open mindedness

Note! I found the text from this post below while cleaning up some folders. It was a text I wrote to post as a blog post almost exactly 3 years ago but somehow I never posted it… I think I wasn’t pleased with it or didn’t think it was of value…. or just too pretentious.

Either way, while reading it back I figured I would post it. Perhaps more for myself than for anyone else as it is a strong reminder of what I hold dearly and something that was also clearly challenged in the last year and a half of pandemic enforced reclusiveness. Replace some of the topics mentioned with ‘vaccination’, ‘covid-19’ or ‘lockdown restrictions’ and it is still just as, if not more, relevant…

The schizophrenia of modern-day open mindedness

(original date 23-08-2018)

I think I’m pretty open minded. I believe everyone has a right to an opinion of their own, is free to adhere to their own religion (and profess it!) and have their own preferences.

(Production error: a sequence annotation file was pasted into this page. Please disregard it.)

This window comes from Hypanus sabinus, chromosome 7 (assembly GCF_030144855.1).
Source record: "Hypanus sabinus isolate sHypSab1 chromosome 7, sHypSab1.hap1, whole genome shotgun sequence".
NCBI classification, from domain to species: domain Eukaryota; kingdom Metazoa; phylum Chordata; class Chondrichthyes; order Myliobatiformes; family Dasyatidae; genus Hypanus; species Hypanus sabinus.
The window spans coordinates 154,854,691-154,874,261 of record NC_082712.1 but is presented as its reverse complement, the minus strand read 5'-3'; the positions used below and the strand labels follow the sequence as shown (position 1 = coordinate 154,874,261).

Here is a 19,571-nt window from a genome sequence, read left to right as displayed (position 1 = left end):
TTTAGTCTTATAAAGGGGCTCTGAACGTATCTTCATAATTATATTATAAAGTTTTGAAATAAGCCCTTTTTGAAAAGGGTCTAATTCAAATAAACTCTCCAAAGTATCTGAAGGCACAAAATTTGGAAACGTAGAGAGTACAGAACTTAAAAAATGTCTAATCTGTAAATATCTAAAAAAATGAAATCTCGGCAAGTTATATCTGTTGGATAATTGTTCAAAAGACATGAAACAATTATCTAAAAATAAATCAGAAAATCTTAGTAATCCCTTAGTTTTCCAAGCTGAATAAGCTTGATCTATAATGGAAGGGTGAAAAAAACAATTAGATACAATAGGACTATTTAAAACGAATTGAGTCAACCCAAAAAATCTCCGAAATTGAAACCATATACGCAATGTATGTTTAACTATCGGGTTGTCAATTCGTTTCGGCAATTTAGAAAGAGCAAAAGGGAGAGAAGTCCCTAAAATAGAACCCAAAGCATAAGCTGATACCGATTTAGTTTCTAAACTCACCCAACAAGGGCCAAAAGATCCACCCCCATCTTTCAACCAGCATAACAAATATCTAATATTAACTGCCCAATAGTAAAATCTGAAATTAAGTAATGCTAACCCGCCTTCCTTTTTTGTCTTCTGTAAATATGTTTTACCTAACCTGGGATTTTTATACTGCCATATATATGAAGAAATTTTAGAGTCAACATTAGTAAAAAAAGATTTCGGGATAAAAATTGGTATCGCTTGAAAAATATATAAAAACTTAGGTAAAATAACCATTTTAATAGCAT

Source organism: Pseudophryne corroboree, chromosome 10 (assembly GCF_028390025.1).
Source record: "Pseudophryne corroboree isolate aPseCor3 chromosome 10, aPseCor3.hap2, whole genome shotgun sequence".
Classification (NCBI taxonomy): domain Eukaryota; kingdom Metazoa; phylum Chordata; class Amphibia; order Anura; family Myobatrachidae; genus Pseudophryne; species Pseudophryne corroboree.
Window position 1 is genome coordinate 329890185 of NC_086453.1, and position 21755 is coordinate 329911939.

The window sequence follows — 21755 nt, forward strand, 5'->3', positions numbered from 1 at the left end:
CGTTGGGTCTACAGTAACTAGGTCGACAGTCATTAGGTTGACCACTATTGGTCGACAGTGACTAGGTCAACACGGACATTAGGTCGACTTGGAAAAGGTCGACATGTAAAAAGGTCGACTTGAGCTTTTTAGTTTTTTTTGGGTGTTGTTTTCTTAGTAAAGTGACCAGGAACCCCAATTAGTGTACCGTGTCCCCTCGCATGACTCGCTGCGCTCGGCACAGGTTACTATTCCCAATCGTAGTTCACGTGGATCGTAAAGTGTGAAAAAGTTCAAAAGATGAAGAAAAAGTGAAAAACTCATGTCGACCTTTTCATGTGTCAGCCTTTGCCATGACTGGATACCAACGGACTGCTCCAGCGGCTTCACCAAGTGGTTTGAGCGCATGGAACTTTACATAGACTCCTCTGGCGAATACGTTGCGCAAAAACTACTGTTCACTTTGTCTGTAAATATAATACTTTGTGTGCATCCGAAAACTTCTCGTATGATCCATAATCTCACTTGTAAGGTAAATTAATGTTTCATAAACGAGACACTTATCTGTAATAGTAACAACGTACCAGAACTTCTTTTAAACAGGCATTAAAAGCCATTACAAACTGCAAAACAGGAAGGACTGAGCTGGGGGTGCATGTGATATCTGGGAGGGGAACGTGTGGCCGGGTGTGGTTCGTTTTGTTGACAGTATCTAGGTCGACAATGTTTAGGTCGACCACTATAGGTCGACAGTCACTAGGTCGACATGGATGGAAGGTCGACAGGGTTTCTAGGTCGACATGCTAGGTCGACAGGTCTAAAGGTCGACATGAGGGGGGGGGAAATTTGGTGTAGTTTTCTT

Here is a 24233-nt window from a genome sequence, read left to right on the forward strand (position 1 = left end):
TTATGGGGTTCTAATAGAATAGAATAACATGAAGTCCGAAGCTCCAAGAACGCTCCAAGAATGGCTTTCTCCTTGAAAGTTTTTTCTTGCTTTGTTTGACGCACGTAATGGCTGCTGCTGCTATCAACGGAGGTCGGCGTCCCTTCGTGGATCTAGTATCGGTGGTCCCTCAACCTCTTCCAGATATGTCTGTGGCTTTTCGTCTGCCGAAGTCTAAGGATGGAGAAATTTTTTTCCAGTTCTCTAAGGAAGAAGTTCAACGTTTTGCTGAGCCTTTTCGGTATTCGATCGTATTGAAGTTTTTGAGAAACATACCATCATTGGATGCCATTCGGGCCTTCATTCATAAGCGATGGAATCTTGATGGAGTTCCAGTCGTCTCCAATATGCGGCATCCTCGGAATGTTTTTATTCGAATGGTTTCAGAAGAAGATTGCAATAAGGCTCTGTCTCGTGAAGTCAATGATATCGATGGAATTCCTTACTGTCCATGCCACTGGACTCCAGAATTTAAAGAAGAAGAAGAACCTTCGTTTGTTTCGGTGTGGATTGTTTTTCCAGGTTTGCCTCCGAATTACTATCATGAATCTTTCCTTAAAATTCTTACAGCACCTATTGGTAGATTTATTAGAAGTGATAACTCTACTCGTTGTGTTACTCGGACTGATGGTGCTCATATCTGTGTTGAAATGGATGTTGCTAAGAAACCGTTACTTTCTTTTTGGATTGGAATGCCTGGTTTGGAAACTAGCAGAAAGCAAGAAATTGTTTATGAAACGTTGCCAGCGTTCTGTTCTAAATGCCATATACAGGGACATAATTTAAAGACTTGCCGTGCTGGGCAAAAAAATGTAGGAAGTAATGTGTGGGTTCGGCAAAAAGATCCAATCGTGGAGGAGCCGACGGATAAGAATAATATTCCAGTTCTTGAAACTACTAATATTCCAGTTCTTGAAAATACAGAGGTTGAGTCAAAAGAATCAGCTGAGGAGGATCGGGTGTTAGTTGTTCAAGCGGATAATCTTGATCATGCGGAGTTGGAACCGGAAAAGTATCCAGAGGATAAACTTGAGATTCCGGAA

But is that enough?

A month or two ago I came across a notice in a local supermarket about an iftar meal being organized for Ramadan open to all who wanted to experience meeting other people over a dinner after sundown. It was organized by the local Muslim community in a community center in my neighborhood. I went and had a great night. Talking to people, having a great meal and while there I got to talk to table neighbor Sukran who happily answered all the questions I had while explaining the traditions surrounding Ramadan, the Muslim faith and most importantly: her interpretation of it.